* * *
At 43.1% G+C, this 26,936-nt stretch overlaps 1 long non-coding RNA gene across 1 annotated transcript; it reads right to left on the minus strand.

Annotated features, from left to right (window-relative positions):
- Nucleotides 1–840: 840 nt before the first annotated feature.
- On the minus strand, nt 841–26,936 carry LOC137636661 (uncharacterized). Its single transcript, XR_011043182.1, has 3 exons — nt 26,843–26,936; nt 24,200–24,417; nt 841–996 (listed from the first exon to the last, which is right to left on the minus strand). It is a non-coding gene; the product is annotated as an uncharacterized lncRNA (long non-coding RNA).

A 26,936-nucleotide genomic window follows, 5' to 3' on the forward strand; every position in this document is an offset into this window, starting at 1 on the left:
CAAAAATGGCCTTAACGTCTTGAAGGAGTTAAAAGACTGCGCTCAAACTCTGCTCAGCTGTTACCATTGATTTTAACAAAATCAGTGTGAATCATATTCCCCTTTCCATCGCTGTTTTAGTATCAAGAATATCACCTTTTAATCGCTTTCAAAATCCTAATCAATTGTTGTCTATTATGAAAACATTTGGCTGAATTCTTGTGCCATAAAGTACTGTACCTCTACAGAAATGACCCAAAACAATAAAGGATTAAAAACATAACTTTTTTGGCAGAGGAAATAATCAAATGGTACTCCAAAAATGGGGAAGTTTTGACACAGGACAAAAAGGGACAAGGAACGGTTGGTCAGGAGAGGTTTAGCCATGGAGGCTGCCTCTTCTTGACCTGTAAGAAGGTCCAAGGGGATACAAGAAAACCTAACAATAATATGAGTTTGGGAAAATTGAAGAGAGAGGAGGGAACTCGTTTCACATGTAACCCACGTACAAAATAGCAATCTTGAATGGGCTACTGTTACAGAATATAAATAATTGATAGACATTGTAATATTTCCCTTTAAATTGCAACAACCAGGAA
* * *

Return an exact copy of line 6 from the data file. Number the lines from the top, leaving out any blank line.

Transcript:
CAAAAATGGCCTTAACGTCTTGAAGGAGTTAAAAGACTGCGCTCAAACTCTGCTCAGCTGTTACCATTGATTTTAACAAAATCAGTGTGAATCATATTCCCCTTTCCATCGCTGTTTTAGTATCAAGAATATCACCTTTTAATCGCTTTCAAAATCCTAATCAATTGTTGTCTATTATGAAAACATTTGGCTGAATTCTTGTGCCATAAAGTACTGTACCTCTACAGAAATGACCCAAAACAATAAAGGATTAAAAACATAACTTTTTTGGCAGAGGAAATAATCAAATGGTACTCCAAAAATGGGGAAGTTTTGACACAGGACAAAAAGGGACAAGGAACGGTTGGTCAGGAGAGGTTTAGCCATGGAGGCTGCCTCTTCTTGACCTGTAAGAAGGTCCAAGGGGATACAAGAAAACCTAACAATAATATGAGTTTGGGAAAATTGAAGAGAGAGGAGGGAACTCGTTTCACATGTAACCCACGTACAAAATAGCAATCTTGAATGGGCTACTGTTACAGAATATAAATAATTGATAGACATTGTAATATTTCCCTTTAAATTGCAACAACCAGGAA